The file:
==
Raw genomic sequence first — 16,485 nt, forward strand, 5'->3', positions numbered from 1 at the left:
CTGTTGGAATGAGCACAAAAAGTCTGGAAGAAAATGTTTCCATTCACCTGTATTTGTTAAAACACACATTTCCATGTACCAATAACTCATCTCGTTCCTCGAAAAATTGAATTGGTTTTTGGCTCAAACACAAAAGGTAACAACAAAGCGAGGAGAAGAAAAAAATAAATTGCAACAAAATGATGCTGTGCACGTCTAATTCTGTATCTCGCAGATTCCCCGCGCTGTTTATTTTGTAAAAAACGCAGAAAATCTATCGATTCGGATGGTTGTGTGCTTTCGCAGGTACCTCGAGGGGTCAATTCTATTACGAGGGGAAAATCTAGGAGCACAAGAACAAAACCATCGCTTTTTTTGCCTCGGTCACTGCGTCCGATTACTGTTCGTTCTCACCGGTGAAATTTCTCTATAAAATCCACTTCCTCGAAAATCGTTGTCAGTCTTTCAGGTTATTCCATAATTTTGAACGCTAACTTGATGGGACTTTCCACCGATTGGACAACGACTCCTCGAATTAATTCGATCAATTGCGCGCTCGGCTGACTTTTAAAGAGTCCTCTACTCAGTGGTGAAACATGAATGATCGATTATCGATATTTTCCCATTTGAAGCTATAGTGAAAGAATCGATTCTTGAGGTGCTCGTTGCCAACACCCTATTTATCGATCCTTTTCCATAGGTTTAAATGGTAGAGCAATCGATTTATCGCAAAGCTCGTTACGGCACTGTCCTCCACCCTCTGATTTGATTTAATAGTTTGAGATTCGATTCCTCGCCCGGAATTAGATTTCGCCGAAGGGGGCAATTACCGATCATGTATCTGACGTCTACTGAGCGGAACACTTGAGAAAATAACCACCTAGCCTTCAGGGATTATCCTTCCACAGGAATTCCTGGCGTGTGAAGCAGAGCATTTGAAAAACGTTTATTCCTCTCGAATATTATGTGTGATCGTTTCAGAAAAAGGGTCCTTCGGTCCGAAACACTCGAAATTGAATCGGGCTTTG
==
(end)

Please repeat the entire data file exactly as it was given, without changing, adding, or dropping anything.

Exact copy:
Raw genomic sequence first — 16,485 nt, forward strand, 5'->3', positions numbered from 1 at the left:
CTGTTGGAATGAGCACAAAAAGTCTGGAAGAAAATGTTTCCATTCACCTGTATTTGTTAAAACACACATTTCCATGTACCAATAACTCATCTCGTTCCTCGAAAAATTGAATTGGTTTTTGGCTCAAACACAAAAGGTAACAACAAAGCGAGGAGAAGAAAAAAATAAATTGCAACAAAATGATGCTGTGCACGTCTAATTCTGTATCTCGCAGATTCCCCGCGCTGTTTATTTTGTAAAAAACGCAGAAAATCTATCGATTCGGATGGTTGTGTGCTTTCGCAGGTACCTCGAGGGGTCAATTCTATTACGAGGGGAAAATCTAGGAGCACAAGAACAAAACCATCGCTTTTTTTGCCTCGGTCACTGCGTCCGATTACTGTTCGTTCTCACCGGTGAAATTTCTCTATAAAATCCACTTCCTCGAAAATCGTTGTCAGTCTTTCAGGTTATTCCATAATTTTGAACGCTAACTTGATGGGACTTTCCACCGATTGGACAACGACTCCTCGAATTAATTCGATCAATTGCGCGCTCGGCTGACTTTTAAAGAGTCCTCTACTCAGTGGTGAAACATGAATGATCGATTATCGATATTTTCCCATTTGAAGCTATAGTGAAAGAATCGATTCTTGAGGTGCTCGTTGCCAACACCCTATTTATCGATCCTTTTCCATAGGTTTAAATGGTAGAGCAATCGATTTATCGCAAAGCTCGTTACGGCACTGTCCTCCACCCTCTGATTTGATTTAATAGTTTGAGATTCGATTCCTCGCCCGGAATTAGATTTCGCCGAAGGGGGCAATTACCGATCATGTATCTGACGTCTACTGAGCGGAACACTTGAGAAAATAACCACCTAGCCTTCAGGGATTATCCTTCCACAGGAATTCCTGGCGTGTGAAGCAGAGCATTTGAAAAACGTTTATTCCTCTCGAATATTATGTGTGATCGTTTCAGAAAAAGGGTCCTTCGGTCCGAAACACTCGAAATTGAATCGGGCTTTG